Obstetric Haemorrhage

russianfamily Obstertic Haemorrhage has been described as very sudden, unexpected, and alarmingly copious. It has been summed up as “flooding.” Many women died from this disease because midwives and physicians lacked common skills. In most child births, twenty minutes after the baby has been born, the body usually expells the placenta. However, this isn’t always the case, if the placenta hasn’t emerged after a half an hour, midwives and physicians are advised to remove the placenta themselves through pressure and gentle mechanical help that excites the contractions of the uterus and at once stops the flood of blood. If this isn’t done then the mother bleeds to death because the heart no longer has any blood and thus stops pumping.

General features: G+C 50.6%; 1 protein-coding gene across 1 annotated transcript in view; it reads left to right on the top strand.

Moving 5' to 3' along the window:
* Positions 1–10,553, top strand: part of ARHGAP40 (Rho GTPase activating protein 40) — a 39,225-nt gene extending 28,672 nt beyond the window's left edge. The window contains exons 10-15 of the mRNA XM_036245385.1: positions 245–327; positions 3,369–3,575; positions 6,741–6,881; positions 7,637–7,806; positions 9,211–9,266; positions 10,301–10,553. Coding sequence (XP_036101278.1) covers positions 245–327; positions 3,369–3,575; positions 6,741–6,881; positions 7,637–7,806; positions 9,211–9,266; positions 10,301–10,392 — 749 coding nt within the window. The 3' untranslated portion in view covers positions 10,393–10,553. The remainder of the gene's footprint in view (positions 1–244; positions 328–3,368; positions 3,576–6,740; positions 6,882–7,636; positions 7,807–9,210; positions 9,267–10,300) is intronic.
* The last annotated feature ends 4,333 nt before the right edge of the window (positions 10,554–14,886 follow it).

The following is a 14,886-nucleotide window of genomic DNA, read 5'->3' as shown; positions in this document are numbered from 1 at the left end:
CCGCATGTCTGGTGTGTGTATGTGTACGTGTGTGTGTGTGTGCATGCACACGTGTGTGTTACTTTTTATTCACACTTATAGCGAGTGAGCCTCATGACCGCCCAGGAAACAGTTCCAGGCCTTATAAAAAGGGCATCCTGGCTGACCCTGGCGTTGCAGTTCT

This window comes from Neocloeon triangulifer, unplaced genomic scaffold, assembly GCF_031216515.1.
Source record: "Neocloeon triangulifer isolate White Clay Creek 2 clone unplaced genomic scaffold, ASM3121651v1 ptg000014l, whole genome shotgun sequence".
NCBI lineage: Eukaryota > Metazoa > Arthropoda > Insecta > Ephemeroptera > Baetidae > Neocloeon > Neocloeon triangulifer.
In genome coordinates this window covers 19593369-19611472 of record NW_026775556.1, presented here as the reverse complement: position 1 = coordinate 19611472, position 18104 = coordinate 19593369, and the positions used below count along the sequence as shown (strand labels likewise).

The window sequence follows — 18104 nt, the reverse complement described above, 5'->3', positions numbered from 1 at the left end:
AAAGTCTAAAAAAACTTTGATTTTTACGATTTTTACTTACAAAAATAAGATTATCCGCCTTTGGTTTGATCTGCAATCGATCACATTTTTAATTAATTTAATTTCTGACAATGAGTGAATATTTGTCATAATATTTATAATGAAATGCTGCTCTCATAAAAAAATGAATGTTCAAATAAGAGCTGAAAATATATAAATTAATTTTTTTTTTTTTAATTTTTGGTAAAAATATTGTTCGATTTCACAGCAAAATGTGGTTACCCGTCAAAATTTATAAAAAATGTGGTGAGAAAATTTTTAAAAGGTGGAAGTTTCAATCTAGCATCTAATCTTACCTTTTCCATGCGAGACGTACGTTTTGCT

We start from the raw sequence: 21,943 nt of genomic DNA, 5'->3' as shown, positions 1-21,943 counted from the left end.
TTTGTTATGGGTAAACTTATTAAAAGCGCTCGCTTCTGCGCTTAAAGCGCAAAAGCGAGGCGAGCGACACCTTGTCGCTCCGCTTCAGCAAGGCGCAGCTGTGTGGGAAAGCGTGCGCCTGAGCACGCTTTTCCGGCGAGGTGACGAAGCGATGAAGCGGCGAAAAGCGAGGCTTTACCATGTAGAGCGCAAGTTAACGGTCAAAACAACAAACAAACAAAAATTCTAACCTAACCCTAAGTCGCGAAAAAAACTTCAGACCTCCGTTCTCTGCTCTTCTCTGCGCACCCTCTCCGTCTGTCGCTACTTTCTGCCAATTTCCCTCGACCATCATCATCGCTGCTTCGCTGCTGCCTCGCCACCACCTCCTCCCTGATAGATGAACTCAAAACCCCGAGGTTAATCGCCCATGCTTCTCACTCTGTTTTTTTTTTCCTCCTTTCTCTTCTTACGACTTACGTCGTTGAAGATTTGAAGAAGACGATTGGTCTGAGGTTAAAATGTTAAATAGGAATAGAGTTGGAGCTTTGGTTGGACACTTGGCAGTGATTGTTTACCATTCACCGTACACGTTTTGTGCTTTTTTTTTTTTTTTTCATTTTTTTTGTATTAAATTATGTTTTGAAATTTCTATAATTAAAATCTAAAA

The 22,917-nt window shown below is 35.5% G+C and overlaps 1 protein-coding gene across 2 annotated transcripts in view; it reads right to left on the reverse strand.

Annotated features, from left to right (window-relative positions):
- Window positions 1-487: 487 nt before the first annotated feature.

A woman who was forty-two died from Obstertic Haemorrage even though she had delivered twelve of her previous babies all by herself. After she had successfully delivered her thirteenth child, she herself pulled the placenta out by the cord. Unfortunately, as she pulled the cord, it snapped. The woman resumed her role as a wife and went on with her housework, thinking nothing of the placenta still inside her. Consequently, as she worked she fainted from the haemorrage.

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